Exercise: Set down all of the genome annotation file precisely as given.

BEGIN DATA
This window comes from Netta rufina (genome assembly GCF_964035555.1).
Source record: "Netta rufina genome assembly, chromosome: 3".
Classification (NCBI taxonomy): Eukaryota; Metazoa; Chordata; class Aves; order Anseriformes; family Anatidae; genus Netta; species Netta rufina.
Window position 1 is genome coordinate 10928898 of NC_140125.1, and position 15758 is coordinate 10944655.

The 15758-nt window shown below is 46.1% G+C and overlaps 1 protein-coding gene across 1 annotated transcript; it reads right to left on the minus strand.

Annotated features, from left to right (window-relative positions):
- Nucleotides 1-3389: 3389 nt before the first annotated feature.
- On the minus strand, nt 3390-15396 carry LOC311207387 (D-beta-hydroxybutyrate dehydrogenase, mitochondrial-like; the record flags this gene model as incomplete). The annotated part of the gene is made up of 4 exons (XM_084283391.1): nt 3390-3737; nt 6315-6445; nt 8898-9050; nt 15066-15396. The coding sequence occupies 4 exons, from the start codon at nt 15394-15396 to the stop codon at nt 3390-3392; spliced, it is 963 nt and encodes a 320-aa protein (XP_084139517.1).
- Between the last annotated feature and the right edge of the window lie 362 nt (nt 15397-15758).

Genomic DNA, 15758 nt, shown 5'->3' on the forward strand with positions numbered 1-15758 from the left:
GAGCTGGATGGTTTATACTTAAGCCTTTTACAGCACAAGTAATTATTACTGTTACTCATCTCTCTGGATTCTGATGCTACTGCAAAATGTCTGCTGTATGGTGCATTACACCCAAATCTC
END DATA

This window comes from Netta rufina (genome assembly GCF_964035555.1).
Source record: "Netta rufina genome assembly, chromosome: 3".
Classification (NCBI taxonomy): Eukaryota; Metazoa; Chordata; class Aves; order Anseriformes; family Anatidae; genus Netta; species Netta rufina.
Window position 1 is genome coordinate 10928898 of NC_140125.1, and position 15758 is coordinate 10944655.

The 15758-nt window shown below is 46.1% G+C and overlaps 1 protein-coding gene across 1 annotated transcript; it reads right to left on the minus strand.

Annotated features, from left to right (window-relative positions):
- Nucleotides 1-3389: 3389 nt before the first annotated feature.
- On the minus strand, nt 3390-15396 carry LOC311207387 (D-beta-hydroxybutyrate dehydrogenase, mitochondrial-like; the record flags this gene model as incomplete). The annotated part of the gene is made up of 4 exons (XM_084283391.1): nt 3390-3737; nt 6315-6445; nt 8898-9050; nt 15066-15396. The coding sequence occupies 4 exons, from the start codon at nt 15394-15396 to the stop codon at nt 3390-3392; spliced, it is 963 nt and encodes a 320-aa protein (XP_084139517.1).
- Between the last annotated feature and the right edge of the window lie 362 nt (nt 15397-15758).

Genomic DNA, 15758 nt, shown 5'->3' on the forward strand with positions numbered 1-15758 from the left:
GAGCTGGATGGTTTATACTTAAGCCTTTTACAGCACAAGTAATTATTACTGTTACTCATCTCTCTGGATTCTGATGCTACTGCAAAATGTCTGCTGTATGGTGCATTACACCCAAATCTC